To define the role of GNMT in the liver, we examined hepatic function in GNMT-KO mice. The GNMT-deficient mice recapitulated the situation observed in individuals with mutations in GNMT7, 8 and showed elevated serum aminotransferases, methionine, and SAMe levels. Moreover, the GNMT-KO mice developed steatosis, fibrosis, and HCC. Finally, we analyzed the activation of the Ras and Janus kinase (JAK)/signal transducer and activator of transcription (STAT) pathways in GNMT-KO mice, as well as the methylation of DNA and H3K27, which may result in epigenetic modulation of critical carcinogenic pathways.
GNMT, glycine N-methyltransferase; HCC, hepatocellular carcinoma; H3K27me3, trimethylated lysine 27 in histone 3; JAK, Janus kinase; RASSF, Ras-association domain family/tumor suppressor; SAH, S-adenosylhomocysteine; SAMe, S-adenosylmethionine; SOCS, suppressor of cytokine signaling; STAT, signal transducer and activator of transcription; WT, wild type.
Materials and Methods
The generation of GNMT-KO mice has been described.6 All animal experimentation was conducted in accordance with the Spanish Guide for the Care and Use of Laboratory Animals, and protocols were approved by the CIC bioGUNE Ethical Review Committee. Three-month-old and 8-month-old male homozygous GNMT-KO and their wild-type (WT) littermates were killed for histological examination of their livers. In addition, liver specimens were snap-frozen for subsequent analysis. At the time of death, serum samples were collected for determination of alanine aminotransferase (ALT) and aspartate aminotransferase (AST) levels or deproteinized with acetonitrile for methionine and SAMe analysis.
Measurement of Methionine and SAMe.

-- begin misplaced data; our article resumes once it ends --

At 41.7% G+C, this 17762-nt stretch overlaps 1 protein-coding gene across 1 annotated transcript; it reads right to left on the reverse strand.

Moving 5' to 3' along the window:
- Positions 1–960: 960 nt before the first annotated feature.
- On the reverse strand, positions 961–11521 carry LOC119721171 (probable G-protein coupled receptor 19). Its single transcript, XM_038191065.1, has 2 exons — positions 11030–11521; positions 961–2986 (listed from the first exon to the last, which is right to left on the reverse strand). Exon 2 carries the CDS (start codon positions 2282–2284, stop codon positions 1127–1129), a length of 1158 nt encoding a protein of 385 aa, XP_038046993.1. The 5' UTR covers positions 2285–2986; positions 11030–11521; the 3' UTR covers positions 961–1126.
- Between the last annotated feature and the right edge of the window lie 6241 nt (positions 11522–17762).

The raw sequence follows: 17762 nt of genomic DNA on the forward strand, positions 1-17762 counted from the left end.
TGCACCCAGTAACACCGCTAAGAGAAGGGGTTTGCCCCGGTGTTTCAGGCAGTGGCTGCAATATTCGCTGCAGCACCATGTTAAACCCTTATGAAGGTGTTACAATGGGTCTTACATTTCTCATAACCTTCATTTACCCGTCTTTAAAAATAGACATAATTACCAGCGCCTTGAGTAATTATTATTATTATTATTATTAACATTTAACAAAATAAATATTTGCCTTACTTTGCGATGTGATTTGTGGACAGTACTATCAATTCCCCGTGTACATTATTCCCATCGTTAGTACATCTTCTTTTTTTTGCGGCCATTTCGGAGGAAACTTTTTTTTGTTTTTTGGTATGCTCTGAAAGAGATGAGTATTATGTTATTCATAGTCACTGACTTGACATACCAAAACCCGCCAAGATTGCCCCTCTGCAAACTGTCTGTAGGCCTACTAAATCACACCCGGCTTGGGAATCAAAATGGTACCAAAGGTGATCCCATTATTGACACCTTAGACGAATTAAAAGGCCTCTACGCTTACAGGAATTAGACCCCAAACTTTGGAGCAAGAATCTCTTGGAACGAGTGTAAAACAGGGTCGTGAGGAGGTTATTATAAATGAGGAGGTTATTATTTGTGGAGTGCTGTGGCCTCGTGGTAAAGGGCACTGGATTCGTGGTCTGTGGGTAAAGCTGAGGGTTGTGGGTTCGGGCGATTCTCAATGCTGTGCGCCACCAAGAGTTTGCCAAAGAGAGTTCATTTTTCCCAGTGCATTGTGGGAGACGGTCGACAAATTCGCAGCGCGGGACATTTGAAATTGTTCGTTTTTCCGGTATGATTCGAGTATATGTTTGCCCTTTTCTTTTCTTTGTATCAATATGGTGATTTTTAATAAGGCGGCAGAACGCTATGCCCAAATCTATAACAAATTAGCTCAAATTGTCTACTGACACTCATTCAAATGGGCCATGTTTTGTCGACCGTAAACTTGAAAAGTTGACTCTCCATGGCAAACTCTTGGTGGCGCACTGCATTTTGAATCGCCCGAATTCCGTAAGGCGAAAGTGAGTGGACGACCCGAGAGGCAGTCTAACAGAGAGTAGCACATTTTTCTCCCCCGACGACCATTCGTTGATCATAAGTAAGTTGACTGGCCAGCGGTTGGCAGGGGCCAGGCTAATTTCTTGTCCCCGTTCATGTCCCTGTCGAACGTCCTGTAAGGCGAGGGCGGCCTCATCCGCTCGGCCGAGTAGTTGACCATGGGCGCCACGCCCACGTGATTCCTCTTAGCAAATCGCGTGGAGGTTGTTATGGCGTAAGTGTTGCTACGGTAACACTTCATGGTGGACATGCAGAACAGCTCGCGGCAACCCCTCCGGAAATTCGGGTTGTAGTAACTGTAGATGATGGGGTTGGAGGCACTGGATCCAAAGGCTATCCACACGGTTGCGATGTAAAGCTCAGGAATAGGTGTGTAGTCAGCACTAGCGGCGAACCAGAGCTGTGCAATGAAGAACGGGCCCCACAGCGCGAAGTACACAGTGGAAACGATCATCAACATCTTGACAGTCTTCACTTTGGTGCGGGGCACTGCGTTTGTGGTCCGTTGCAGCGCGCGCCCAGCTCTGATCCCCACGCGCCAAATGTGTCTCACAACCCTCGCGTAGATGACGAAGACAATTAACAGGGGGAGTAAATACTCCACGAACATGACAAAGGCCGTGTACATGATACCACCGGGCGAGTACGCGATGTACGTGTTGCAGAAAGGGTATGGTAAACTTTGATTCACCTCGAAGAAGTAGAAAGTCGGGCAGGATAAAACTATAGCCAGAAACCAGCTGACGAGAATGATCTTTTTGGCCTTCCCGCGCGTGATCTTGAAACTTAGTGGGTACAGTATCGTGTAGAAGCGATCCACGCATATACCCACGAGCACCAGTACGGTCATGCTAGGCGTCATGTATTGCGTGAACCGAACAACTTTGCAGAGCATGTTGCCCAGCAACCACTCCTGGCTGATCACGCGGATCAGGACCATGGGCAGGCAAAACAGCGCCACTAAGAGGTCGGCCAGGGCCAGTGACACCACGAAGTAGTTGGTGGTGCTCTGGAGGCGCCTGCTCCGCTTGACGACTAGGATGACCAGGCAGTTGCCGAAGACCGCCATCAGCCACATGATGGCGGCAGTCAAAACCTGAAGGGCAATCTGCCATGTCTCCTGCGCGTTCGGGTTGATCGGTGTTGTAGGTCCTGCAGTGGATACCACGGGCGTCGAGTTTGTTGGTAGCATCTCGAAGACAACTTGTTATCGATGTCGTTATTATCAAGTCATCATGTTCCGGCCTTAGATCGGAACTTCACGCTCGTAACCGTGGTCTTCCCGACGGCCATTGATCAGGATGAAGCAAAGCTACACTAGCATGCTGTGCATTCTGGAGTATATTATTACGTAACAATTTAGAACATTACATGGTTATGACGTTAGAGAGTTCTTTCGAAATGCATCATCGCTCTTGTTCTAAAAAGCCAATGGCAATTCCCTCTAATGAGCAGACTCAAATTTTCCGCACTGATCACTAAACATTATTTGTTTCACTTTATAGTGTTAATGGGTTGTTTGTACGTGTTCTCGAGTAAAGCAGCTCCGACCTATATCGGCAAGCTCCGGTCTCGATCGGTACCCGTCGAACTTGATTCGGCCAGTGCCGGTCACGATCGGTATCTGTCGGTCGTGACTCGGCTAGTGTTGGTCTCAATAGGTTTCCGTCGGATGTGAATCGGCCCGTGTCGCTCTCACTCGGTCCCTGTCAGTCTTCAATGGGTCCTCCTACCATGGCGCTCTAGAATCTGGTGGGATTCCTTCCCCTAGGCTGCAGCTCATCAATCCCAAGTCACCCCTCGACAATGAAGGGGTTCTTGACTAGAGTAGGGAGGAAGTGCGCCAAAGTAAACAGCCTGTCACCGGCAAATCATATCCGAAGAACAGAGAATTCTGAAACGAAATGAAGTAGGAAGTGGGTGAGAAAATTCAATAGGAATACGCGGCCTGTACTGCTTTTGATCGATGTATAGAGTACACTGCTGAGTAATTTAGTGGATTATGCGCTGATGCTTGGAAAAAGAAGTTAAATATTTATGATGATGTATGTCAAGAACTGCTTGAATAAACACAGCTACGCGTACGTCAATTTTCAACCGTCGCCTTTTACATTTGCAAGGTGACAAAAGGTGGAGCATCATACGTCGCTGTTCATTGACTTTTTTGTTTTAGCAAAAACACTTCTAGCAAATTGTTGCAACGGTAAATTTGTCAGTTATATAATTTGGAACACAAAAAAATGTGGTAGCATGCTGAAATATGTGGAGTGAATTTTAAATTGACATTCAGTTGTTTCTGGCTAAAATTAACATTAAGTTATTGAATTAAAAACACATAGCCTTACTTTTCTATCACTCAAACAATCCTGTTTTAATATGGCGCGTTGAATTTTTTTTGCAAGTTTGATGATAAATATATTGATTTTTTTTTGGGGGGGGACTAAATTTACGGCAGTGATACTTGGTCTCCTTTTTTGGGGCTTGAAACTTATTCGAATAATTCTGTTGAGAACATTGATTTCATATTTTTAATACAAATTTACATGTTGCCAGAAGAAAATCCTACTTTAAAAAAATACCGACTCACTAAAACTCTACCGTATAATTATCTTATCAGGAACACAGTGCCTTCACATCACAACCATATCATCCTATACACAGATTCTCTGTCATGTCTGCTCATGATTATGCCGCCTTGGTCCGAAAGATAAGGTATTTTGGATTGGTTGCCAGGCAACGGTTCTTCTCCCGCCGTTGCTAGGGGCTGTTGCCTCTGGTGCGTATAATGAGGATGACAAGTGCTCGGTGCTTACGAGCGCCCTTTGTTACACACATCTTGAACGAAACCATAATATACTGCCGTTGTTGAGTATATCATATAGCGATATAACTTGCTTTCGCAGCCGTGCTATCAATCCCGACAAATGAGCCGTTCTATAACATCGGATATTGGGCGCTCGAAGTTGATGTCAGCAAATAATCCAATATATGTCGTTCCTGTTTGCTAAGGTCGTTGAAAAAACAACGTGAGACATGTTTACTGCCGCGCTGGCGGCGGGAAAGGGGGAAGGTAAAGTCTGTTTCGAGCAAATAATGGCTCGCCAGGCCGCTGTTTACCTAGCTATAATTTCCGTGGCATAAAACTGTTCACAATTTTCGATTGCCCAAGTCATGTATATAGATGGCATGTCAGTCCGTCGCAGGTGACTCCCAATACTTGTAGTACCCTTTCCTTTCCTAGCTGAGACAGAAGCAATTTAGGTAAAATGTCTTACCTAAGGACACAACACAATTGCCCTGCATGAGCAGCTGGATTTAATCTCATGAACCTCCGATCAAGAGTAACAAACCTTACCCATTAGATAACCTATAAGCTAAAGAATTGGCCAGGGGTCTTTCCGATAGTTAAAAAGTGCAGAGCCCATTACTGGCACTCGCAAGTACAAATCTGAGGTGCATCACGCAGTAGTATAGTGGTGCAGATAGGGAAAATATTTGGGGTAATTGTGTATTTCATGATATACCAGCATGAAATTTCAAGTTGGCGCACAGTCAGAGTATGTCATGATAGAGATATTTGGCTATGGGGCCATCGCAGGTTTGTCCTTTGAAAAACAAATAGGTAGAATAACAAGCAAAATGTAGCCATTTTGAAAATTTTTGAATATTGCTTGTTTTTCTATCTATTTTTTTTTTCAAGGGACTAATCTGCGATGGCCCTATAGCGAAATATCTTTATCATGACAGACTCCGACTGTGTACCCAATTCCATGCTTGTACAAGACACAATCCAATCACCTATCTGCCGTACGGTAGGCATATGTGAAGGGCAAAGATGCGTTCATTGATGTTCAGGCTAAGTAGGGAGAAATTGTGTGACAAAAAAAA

Serum levels of methionine and SAMe were determined by liquid chromatography/mass spectrometry (LC/MS) using a Waters Acquity ultraperformance liquid chromatography (UPLC) system equipped with a column oven, and a Waters Acquity UPLC BEH C18 column (2.1 × 100 mm, 1.7 μm). A 3-μL aliquot of sample was injected into the UPLC column, which was maintained at 50°C and eluted at 600 μL/min. The mobile phase consisted of water with 0.05% formic acid (solvent A) and acetonitrile with 0.05% formic acid (solvent B). Separation was carried out starting with 1% B for 1 minute, followed by a linear gradient from 1% to 95% B for 10 minutes and staying at 95% B for 6 minutes. The UPLC system was coupled to a Waters Micromass LCT Premier Mass Spectrometer equipped with a Lockspray ionization source operating in electrospray positive ion mode (W mode, resolution 10,000 full width at half maximum). Full-scan time-of-flight MS spectra were acquired between m/z (mass-to-charge ratio) 80 and 1,000 using the dynamic range enhancement mode, with a total scan time of 0.4 seconds. Leucine enkephalin was used as a reference compound for accurate mass measurements. The reference was infused into the Lockspray reference channel, and the masses of the analyte channel were automatically mass-corrected by the software. A set of samples, prepared from all standard compounds, was acquired over the concentration range of 10 pg/μL to 50 ng/μL in order to test the linearity of the system. After analyzing all concentration levels, calibration curves were generatedμL and chromatogram traces of the protonated species of the standards were extracted with a mass window of 0.05 Da. Serum levels of methionine and SAMe were automatically calculated from the calibration curves.